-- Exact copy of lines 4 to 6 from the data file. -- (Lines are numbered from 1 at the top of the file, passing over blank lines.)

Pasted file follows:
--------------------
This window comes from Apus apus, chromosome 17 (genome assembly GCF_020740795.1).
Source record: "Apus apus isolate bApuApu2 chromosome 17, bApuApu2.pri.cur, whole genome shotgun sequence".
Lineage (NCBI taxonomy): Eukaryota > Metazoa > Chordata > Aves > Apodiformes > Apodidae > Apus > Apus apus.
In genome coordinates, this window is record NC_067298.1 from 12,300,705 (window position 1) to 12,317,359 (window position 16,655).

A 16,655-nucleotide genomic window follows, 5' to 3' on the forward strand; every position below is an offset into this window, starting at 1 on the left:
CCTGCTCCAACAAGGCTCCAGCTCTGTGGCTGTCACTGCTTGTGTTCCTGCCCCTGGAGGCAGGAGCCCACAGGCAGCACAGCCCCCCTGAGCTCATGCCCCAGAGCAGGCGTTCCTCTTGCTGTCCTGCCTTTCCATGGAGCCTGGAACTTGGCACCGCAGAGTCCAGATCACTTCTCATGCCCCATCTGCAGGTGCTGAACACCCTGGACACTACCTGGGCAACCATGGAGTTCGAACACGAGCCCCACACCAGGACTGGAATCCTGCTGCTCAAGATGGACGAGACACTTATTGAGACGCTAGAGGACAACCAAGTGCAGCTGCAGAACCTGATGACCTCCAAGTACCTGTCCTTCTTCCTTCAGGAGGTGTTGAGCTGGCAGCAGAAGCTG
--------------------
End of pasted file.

In genome coordinates, this window is record NC_067298.1 from 12,300,705 (window position 1) to 12,317,359 (window position 16,655).

A 16,655-nucleotide genomic window follows, 5' to 3' on the forward strand; every position below is an offset into this window, starting at 1 on the left:
CCTGCTCCAACAAGGCTCCAGCTCTGTGGCTGTCACTGCTTGTGTTCCTGCCCCTGGAGGCAGGAGCCCACAGGCAGCACAGCCCCCCTGAGCTCATGCCCCAGAGCAGGCGTTCCTCTTGCTGTCCTGCCTTTCCATGGAGCCTGGAACTTGGCACCGCAGAGTCCAGATCACTTCTCATGCCCCATCTGCAGGTGCTGAACACCCTGGACACTACCTGGGCAACCATGGAGTTCGAACACGAGCCCCACACCAGGACTGGAATCCTGCTGCTCAAGATGGACGAGACACTTATTGAGACGCTAGAGGACAACCAAGTGCAGCTGCAGAACCTGATGACCTCCAAGTACCTGTCCTTCTTCCTTCAGGAGGTGTTGAGCTGGCAGCAGAAGCTG